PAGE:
BRUSSELS – Despite recently experiencing an overall economic uptick, the eurozone remains fragile and uninsured against the risk of another crisis. And a major reason is that it is still vulnerable to asymmetric boom-and-bust cycles.
Simply put, while all eurozone members can benefit during good times, some suffer far more than others during busts. This means that whenever the next crisis hits, safety-conscious investors will flee from fiscally weak countries toward fiscally strong ones that have a proven track record of generating economic growth.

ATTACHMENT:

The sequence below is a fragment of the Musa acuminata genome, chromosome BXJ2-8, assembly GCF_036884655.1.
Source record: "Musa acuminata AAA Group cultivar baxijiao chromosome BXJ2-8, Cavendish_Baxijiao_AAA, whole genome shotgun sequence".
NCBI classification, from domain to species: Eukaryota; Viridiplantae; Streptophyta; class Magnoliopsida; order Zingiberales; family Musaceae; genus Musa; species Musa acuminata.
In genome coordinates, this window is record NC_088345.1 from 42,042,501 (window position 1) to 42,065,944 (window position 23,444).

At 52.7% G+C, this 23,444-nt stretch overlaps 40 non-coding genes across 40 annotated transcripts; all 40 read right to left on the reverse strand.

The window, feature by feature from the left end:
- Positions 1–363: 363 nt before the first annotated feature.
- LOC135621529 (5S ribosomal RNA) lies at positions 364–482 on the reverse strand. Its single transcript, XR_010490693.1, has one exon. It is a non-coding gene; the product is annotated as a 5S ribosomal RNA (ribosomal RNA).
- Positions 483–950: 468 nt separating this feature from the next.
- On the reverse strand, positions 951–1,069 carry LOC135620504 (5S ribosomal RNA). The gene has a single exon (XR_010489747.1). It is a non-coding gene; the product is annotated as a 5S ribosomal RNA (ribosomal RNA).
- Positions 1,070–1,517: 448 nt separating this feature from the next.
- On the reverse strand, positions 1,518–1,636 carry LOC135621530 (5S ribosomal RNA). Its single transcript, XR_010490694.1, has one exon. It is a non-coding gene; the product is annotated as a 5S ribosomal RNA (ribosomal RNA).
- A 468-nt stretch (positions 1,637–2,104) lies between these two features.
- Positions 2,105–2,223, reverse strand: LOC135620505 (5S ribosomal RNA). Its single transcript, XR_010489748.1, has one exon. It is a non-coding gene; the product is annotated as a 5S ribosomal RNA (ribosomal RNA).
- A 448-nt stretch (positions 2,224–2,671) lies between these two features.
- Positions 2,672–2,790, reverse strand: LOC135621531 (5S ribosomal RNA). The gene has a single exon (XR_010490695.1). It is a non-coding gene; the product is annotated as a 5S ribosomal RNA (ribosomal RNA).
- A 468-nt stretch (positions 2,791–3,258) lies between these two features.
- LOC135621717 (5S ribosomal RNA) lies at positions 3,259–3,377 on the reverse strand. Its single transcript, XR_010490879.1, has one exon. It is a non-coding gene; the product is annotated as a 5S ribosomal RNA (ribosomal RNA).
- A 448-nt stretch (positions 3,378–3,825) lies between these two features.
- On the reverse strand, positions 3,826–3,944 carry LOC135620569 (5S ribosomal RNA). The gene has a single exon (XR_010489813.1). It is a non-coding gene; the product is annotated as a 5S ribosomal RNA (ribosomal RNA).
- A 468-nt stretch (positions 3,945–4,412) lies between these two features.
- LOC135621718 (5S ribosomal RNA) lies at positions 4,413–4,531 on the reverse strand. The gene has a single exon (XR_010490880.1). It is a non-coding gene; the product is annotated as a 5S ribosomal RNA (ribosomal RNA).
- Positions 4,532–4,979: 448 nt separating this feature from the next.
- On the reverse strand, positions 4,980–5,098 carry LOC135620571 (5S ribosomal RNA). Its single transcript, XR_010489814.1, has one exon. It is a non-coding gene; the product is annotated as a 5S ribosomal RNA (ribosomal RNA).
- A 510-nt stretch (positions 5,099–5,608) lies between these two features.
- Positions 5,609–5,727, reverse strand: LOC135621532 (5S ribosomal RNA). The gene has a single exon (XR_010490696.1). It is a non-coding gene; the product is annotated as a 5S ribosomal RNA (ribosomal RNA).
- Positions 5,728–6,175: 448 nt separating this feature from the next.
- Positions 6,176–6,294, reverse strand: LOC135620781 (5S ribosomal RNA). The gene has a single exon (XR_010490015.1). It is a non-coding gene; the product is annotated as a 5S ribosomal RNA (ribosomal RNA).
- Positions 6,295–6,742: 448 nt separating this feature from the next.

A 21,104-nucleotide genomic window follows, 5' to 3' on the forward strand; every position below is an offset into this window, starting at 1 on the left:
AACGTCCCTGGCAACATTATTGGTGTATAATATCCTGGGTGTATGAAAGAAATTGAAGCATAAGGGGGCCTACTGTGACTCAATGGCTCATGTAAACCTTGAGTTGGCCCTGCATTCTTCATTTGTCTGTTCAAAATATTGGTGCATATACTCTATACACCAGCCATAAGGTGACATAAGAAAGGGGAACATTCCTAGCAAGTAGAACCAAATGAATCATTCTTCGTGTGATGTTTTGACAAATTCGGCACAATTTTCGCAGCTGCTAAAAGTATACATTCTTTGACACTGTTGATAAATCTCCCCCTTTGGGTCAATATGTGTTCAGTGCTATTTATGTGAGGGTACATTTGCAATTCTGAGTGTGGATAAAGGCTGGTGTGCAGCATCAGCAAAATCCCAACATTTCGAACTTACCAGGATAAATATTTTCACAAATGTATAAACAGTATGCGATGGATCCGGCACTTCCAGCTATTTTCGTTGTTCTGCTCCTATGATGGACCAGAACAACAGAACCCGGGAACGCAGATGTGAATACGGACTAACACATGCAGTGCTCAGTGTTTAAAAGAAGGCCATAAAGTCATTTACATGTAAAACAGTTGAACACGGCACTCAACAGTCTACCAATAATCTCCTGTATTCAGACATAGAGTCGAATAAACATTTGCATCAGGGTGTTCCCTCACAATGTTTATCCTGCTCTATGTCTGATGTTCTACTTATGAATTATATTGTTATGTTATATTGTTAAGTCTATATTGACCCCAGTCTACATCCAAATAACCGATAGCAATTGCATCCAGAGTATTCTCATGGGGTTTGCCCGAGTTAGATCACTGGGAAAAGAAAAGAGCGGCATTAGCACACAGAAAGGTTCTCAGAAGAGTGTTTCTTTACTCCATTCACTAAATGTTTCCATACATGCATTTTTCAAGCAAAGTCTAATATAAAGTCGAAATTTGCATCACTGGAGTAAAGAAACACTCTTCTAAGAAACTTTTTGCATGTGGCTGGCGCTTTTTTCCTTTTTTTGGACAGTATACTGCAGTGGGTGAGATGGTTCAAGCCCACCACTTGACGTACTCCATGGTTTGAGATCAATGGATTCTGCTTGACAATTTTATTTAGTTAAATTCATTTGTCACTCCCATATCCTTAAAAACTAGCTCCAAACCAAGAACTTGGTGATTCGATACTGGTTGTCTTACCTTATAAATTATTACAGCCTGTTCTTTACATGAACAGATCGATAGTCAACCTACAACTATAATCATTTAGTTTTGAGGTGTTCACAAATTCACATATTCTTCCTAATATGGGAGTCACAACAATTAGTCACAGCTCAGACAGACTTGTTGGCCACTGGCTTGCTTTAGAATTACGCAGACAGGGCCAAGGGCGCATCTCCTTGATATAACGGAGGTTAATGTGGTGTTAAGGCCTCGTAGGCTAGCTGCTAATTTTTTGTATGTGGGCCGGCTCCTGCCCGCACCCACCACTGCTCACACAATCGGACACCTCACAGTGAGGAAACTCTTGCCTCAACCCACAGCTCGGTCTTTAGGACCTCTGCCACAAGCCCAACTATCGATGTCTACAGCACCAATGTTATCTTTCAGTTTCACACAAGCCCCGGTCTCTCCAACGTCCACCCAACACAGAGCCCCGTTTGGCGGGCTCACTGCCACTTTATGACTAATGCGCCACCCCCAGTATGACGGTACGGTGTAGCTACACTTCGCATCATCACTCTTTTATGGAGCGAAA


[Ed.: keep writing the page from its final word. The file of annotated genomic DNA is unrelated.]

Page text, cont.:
When the economic calculus reverses, we can expect to experience a sense of déjà vu. Each country’s gain will entail another country’s loss, which will undermine inter-eurozone cooperation and fuel political tensions. The effects will likely reverberate through each country’s domestic politics, strengthening forces that favor disintegration.
To be sure, reforms that were implemented in response to the last crisis have improved the situation at the aggregate level; but they have not resolved the eurozone’s fundamental asymmetry. Underlying fiscal positions still vary from one country to another, despite all the efforts to achieve fiscal convergence through top-down rules.